I’m not talking about “local food” – which is to say, food grown locally to your area (though I try to do that as well, and rather like my supermarket’s easy designation of things that are grown within 100 or 200 miles from here). This is about local restaurants.
We rarely eat out – especially lately, since my dietary needs make stopping by a fast food joint not only nearly impossible but also much less tasty than eating something I cook at home. But sometimes it’s nice to go out, especially for special occasions, and we’re blessed to have a selection of locally owned and operated restaurants in the area, from sushi to yummy mediterranean food to steaks to burgers and amazing onion rings to the best barbecue ever.
Barbecue is one of those finicky things that’s different in different places. Carolina barbecue, for instance, is mostly pork based and uses a vinaigre based sauce. Texas barbecue, as you’d expect, is largely beef based, heavily smoked (with mesquite wood), and includes a lot of brisket and sausage, along with smoked turkey, in a thick, spicy, tomato-ey sauce. The only pork you see at most barbecue places around here is ribs (if you even see those!).
The typical Texas barbecue joint is a shack full of picnic tables with a “counter” at one end – sometimes with visible food, but often literally just a counter with a cash register. All of the menu items are on the wall. Sandwiches, Meats, Sides. Those are usually it, and then a list of prices for “Plates” with one meat or two meats, most served with two sides and “Texas Toast” (aka really thick bread toasted with butter and garlic), onions, and pickles. Your all-star items are usually brisket (either sliced, or chopped on sandwiches) and sliced smoked sausage. Sides are beans, coleslaw, potato salad, green beans, fried okra, and sometimes corn.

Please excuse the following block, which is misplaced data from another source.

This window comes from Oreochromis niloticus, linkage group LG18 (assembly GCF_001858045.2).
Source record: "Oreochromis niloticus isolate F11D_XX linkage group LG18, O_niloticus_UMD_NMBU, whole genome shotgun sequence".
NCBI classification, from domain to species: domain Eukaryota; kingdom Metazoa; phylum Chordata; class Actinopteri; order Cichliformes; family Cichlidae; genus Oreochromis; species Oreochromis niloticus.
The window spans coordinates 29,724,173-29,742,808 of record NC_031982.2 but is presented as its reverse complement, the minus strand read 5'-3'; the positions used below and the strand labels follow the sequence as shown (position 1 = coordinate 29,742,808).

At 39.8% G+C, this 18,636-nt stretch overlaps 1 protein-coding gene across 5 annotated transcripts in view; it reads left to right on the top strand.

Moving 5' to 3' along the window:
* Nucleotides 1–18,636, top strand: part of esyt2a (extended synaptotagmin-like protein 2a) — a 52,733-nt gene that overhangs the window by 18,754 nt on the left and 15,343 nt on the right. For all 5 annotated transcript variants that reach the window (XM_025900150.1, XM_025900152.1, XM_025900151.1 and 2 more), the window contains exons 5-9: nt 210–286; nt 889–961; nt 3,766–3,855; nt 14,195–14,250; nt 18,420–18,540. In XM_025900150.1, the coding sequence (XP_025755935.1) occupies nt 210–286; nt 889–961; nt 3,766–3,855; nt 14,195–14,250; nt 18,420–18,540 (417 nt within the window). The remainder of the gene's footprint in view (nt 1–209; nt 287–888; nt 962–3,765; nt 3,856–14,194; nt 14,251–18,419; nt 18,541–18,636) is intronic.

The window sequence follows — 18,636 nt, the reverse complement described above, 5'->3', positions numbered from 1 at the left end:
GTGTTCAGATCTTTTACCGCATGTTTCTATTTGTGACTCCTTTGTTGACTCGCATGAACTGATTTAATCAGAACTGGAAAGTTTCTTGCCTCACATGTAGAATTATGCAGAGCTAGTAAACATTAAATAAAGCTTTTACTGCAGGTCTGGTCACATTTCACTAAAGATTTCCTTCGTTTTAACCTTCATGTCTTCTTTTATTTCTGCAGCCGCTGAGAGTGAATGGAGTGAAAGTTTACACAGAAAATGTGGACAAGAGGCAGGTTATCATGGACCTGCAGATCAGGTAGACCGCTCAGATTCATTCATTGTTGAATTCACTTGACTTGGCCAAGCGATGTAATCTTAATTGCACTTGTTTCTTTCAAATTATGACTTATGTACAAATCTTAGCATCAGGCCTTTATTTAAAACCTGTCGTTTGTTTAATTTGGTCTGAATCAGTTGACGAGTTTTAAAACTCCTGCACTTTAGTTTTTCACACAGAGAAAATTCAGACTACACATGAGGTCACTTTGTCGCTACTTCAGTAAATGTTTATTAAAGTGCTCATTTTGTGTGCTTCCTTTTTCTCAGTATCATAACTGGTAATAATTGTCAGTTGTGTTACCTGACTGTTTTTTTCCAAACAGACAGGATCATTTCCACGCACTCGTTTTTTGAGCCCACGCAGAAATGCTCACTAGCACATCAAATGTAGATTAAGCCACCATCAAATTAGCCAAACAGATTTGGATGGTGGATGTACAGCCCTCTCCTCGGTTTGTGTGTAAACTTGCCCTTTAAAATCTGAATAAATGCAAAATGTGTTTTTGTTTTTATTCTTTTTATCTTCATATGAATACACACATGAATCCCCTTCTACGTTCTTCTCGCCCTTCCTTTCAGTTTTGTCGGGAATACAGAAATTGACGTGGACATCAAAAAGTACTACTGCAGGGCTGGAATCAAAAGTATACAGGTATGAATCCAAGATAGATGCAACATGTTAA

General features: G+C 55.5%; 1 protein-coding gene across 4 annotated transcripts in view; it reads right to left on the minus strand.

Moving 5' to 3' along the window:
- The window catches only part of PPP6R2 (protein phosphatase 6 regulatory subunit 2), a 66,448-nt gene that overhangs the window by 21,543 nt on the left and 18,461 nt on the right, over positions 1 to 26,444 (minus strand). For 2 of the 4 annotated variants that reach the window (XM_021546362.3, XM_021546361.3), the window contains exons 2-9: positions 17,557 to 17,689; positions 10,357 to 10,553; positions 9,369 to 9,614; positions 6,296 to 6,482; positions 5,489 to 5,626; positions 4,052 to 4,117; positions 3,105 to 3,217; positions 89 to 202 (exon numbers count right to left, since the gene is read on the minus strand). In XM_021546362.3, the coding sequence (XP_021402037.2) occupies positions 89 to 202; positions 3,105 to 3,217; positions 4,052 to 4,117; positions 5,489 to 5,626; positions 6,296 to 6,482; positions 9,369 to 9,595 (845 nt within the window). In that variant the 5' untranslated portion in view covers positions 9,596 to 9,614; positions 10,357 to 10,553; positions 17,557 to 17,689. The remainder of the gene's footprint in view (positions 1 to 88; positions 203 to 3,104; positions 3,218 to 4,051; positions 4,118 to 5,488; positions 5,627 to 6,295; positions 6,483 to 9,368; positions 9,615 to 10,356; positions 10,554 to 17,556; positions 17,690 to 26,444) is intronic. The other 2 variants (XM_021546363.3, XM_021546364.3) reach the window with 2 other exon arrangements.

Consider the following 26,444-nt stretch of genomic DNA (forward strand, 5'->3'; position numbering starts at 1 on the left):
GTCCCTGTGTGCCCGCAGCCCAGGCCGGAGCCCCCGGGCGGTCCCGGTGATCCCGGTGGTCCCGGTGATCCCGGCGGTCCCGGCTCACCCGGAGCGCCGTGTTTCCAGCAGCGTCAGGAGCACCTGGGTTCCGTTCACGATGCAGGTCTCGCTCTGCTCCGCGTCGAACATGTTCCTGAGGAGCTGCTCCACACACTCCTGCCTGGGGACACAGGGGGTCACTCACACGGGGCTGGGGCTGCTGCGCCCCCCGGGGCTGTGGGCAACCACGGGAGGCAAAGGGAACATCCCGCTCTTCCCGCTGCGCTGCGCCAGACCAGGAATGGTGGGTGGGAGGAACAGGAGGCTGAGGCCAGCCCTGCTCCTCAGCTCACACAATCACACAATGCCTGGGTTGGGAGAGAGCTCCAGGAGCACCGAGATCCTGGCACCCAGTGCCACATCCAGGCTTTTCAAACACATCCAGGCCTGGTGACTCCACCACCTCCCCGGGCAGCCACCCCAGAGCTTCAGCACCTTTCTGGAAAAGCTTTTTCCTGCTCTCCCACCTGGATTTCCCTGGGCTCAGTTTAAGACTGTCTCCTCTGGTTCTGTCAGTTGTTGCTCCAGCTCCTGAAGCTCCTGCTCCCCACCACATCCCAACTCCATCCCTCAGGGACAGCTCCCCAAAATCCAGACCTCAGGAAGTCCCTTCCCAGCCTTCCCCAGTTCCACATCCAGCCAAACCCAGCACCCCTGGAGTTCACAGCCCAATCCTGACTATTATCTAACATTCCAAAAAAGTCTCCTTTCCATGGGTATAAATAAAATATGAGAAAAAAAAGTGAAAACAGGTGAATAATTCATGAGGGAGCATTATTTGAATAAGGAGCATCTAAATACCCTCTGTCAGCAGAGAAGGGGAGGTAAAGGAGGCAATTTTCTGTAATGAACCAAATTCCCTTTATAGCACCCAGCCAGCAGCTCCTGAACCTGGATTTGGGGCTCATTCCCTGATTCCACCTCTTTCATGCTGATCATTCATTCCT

Our local barbecue joint is no exception. Dave’s started as a side operation to the local butcher shop and meat market.
The inside is dark, and filled with all kinds of random collections (the women’s bathroom has birdhouses in it, and I’m told the men’s bathroom is filled with a collection of chamber pots and bed pans), jackalopes, flags, old pictures, pictures signed by local celebrities (around here that means Astronauts), and other junk. There are no napkins, just rolls of paper towels on the tables. The counter is just a counter with a cash register, and it’s open to the kitchen, where you can hear the assorted cooks singing along to the old-style country music they have blasting from a little portable boombox. The portions are huge, the fried okra is fried fresh when you order it, and the cobbler is delicious.
Oh, and the barbecue? It’s to die for.